Cost of Healthcare in Retirement
Many people are concerned about how the cost of healthcare in retirement will affect their ability to keep the money they have. This is not surprising since healthcare is likely to be one of the largest expenses you’ll have in retirement.
According to a Nationwide survey, an astounding 73 percent of respondents say one of their top concerns in retirement is paying for healthcare costs.
It’s not surprising so many people nearing retirement are concerned. Only a fourth claim to have discussed their concerns with an advisor. Most claim they haven’t broached the topic because they feel it’s too personal to discuss with others.
Though most people remain tightlipped about their healthcare needs in retirement, 78 percent expect their advisor to provide planning advice that includes healthcare costs. This is why it’s so important for you to discuss your retirement healthcare needs with your financial advisor. Your advisor can help you work through many different scenarios for covering costs including Medicare and HSA plans.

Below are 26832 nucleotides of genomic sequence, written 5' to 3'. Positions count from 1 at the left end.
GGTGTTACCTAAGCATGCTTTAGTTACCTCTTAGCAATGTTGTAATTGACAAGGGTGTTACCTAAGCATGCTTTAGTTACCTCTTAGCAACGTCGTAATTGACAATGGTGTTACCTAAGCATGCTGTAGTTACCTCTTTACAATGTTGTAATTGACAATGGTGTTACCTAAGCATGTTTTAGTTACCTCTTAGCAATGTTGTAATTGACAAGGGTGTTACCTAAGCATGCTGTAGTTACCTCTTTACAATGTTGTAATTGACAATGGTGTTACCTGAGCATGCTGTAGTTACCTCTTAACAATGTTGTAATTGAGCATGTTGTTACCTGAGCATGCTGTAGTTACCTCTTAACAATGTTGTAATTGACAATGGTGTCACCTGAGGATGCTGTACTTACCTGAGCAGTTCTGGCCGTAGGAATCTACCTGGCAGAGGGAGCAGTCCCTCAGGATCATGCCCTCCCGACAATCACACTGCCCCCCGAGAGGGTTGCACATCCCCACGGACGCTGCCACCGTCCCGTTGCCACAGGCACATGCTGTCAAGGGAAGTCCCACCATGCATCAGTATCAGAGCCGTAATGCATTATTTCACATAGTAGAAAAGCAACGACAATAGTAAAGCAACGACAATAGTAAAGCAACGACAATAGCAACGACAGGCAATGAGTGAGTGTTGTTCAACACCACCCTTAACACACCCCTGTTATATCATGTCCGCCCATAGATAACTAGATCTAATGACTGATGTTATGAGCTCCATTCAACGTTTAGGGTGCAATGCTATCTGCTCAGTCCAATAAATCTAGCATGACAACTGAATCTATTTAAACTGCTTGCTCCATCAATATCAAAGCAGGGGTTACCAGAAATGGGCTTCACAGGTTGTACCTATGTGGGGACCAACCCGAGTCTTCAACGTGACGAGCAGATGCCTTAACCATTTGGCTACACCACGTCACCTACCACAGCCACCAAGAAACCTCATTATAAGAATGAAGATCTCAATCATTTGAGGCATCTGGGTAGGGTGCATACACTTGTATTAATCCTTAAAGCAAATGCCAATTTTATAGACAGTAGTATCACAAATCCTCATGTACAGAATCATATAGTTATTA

According to the Nationwide survey, 90 percent of older adults plan to use Medicare for their healthcare needs when they retire, but most admit they don’t know what it covers.
Medicare coverage is designated using a variety of letters. The biggies are Part A which covers major medical and inpatient care, Part B which covers doctor’s visits and outpatient care, and Part D which covers prescription drugs. Though Medicare Part A coverage is free as long as you qualify for it, the bulk of Medicare is not free.
Moreover, the more money you make, the higher your Medicare Part B and D premiums will be. But there are options to offset these costs. Some things to consider when selecting the right plan:
- The “original Medicare” plan consisting of parts A and B do not cover deductibles, copays, coinsurance, most dental care, most prescriptions, routine eye and hearing exams, fitness programs or service outside of the United States.
- Distributions from HSA accounts, Roth IRA accounts, cash value life insurance policies and income from reverse mortgages don’t count in the formula that determines your Part B premiums.
- If you go with Medigap supplemental insurance to cover deductibles and co-payments, shop around as the prices vary wildly.